Largely unrestored, Preah Kahn is one of the excellent monuments that is often given a pass for no obvious reason. Regarded to as one of the largest structures in the Angkor Kingdom, Preah Kahn was home to 100.000 officials and servants. Continue afterwards to Neak Pean, an artificial island situated in the Preah Kahn Baray. The four connecting lakes represented the four elements of nature; Water, Fire, Earth and Wind and by entering these pools it was believed that a disease could be cured. Travel further east after Neak Pean and visit the smaller Ta Som temple, which was built by King Jayavarman VII during the late 12th century to honour his father and previous King of the Kingdom, Dharanindravarman II. The eastern tower is of particular interest as it has been overgrown by a sacred fig and allows for one of Angkor’s most stunning pictures. Lunch can be enjoyed either back in town or at a local restaurant near Sras Srang before enjoying a short hike that leads from Batchum Temple to Sras Srang. Walk through the village and observe the daily activities of the people living in harmony with history. Enter Banteay Kdei, which is known also as the “Citadel of Monks”. Constructed in the same period as Ta Som, the temple reminds of a smaller Preah Kahn or Ta Prohm. End the day at Pre Rup, which was built as the state temple of King Rajendravarman in the late 10th century. The temple allows for a perfect sunset opportunity after exploring extensively the “forgotten” jewels of the Khmer Kingdom.
Day 4. Me Chhrey and Silk Farm (B/-/-)
Located on the north-western tip of the Tonle Sap, Me Chhrey village allows for an authentic floating village experience. The small village is home to families who unlike other floating communities still live in wooden house boats. The village moves throughout the year, depending on the water levels of the lake. At the end of the dry season when the lake’s water levels are at its lowest, the villagers move closer to shore and live primarily from agricultural activities on land. By visiting a local home you get a better understanding of life on the lake and your guide would be more than happy to translate your questions to your hosts. Return to the port and visit the Silk Farm of Artisans d’Angkor, located a 15 minute drive away. Here people with underprivileged backgrounds are given an opportunity to improve their livelihoods by reviving the ancient crafts of making art and producing silk. A local representative accompanies you and walks you through the farm and explains all the steps necessary to produce quality silk. Return to your hotel.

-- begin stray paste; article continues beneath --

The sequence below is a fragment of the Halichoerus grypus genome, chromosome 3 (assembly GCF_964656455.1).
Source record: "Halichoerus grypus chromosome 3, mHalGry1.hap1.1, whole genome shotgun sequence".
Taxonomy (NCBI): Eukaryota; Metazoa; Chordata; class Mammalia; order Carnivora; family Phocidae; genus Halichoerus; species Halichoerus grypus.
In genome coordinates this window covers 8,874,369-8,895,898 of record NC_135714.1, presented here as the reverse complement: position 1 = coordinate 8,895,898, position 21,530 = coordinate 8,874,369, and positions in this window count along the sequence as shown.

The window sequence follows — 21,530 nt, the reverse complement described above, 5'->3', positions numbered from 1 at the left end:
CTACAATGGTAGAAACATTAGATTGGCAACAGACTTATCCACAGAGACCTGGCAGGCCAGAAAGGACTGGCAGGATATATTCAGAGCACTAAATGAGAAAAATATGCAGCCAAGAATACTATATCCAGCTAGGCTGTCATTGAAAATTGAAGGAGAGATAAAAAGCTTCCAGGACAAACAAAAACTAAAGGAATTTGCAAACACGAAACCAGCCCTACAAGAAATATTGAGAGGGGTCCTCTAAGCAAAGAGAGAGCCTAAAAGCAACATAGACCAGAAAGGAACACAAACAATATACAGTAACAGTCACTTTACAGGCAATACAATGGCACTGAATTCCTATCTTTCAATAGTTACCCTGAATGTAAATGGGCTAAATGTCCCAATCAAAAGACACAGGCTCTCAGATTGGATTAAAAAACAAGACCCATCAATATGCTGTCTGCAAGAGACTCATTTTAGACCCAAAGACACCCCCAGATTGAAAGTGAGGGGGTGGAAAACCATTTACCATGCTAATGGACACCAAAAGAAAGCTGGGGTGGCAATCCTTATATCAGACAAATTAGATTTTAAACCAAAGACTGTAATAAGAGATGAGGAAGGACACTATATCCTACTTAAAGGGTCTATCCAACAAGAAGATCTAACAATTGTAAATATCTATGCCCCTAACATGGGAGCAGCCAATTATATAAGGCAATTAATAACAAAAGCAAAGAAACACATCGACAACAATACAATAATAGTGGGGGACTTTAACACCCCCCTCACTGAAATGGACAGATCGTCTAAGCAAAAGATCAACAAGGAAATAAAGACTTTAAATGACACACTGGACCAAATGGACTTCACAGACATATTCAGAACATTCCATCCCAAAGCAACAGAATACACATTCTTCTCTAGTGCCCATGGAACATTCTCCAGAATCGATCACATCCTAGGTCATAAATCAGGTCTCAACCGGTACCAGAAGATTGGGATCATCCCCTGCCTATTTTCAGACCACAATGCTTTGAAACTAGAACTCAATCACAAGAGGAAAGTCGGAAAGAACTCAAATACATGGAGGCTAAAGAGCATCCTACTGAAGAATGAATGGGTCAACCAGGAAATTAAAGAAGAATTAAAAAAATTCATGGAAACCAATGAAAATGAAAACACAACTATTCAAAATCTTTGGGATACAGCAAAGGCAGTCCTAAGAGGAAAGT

Day 5. Siem Reap - Departure (B/-/-)
Transfer to the airport to board your flight to your next destination.
The itinerary may be subject to change depending on circumstances.
PRICES AND INCLUSIONS
5 DAYS / 4 NIGHTS FROM £499 per person
based on 2 people travelling together
The price includes:
4 nights 4 star hotel accommodation in twin/double rooms:
River Soul Residence Angkor or similar
Private vehicle with driver as described in the itinerary for the full duration of the tour
All tours mentioned in the itinerary with private English speaking guide
Meals: breakfast in the hotels, lunches according to the program
All entrance fees and permissions to the sites visited
The price does not include:
Return flights from the UK to Cambodia
Anything not specifically mentioned above
Visa fee for Cambodia
Tips to the guide and driver
Personal costs such as drinks, laundry, etc.
Projects you support while traveling this program:
A local family: As part of our commitment to help the local community, we always pay a small contribution when we visit a local home, have a lunch at a family’s home or when the family allows us to make use of any service or equipment they are able to offer us.
The Pagoda: A Pagoda is a community institution. If you had lunch on the grounds of a pagoda, or visited a pagoda and met with a local monk, we donate to that pagoda. The Pagoda usually uses the money for development of its grounds, which benefits the entire community they are located in as everyone is allowed to make use of the pagoda, its facilities and its guidance.
Kok Dong Community School: Even if you haven’t visited the Kok Dong Community School, we still support the school with materials, computers, and donations and any other materials and advice needed for the school to continue to develop the young minds of Cambodia.